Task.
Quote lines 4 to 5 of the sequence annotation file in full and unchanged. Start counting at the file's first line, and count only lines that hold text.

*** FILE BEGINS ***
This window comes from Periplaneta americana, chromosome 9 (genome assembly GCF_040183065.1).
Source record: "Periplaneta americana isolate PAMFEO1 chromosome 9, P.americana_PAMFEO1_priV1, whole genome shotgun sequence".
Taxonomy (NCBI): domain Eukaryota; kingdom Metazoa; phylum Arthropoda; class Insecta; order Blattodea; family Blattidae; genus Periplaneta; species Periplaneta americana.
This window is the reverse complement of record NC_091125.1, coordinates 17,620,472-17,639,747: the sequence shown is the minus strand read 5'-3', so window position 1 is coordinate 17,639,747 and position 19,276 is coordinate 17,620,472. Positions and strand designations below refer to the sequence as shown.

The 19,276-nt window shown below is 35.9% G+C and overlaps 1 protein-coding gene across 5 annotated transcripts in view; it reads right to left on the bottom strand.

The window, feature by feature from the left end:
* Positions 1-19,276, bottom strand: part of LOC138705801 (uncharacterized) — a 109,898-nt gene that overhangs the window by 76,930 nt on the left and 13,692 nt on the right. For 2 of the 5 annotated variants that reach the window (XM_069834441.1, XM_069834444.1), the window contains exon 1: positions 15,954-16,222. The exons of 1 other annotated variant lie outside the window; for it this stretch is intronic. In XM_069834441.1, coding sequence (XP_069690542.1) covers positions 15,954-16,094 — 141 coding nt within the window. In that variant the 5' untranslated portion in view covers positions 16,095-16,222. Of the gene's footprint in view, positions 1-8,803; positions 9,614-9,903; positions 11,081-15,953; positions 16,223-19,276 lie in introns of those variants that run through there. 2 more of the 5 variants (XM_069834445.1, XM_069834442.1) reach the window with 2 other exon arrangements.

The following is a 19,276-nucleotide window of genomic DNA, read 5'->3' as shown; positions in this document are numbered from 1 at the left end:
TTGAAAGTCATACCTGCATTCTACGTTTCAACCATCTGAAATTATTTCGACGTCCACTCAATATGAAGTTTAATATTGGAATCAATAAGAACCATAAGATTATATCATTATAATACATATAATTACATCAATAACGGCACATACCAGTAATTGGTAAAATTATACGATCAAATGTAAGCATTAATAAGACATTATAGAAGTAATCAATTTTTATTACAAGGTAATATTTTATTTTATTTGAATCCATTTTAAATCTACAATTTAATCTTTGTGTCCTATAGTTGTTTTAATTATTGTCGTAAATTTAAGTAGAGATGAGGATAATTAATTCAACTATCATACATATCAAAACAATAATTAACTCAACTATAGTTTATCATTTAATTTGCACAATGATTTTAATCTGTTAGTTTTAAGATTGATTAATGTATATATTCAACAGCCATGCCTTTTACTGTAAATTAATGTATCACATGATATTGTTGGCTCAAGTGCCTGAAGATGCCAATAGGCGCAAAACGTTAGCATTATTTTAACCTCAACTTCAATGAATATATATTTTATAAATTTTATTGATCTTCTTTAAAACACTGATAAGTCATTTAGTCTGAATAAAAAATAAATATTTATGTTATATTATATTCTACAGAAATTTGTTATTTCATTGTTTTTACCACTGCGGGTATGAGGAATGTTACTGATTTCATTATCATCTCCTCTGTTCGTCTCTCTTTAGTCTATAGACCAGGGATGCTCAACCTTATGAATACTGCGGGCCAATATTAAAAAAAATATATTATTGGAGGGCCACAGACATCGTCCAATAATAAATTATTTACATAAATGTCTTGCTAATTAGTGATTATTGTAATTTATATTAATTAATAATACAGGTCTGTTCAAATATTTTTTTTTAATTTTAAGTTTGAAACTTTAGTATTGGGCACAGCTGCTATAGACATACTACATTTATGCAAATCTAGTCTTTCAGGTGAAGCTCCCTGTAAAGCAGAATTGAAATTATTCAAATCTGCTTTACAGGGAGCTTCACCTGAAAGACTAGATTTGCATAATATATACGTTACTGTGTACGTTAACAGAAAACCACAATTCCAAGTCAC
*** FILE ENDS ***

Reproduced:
This window is the reverse complement of record NC_091125.1, coordinates 17,620,472-17,639,747: the sequence shown is the minus strand read 5'-3', so window position 1 is coordinate 17,639,747 and position 19,276 is coordinate 17,620,472. Positions and strand designations below refer to the sequence as shown.

The 19,276-nt window shown below is 35.9% G+C and overlaps 1 protein-coding gene across 5 annotated transcripts in view; it reads right to left on the bottom strand.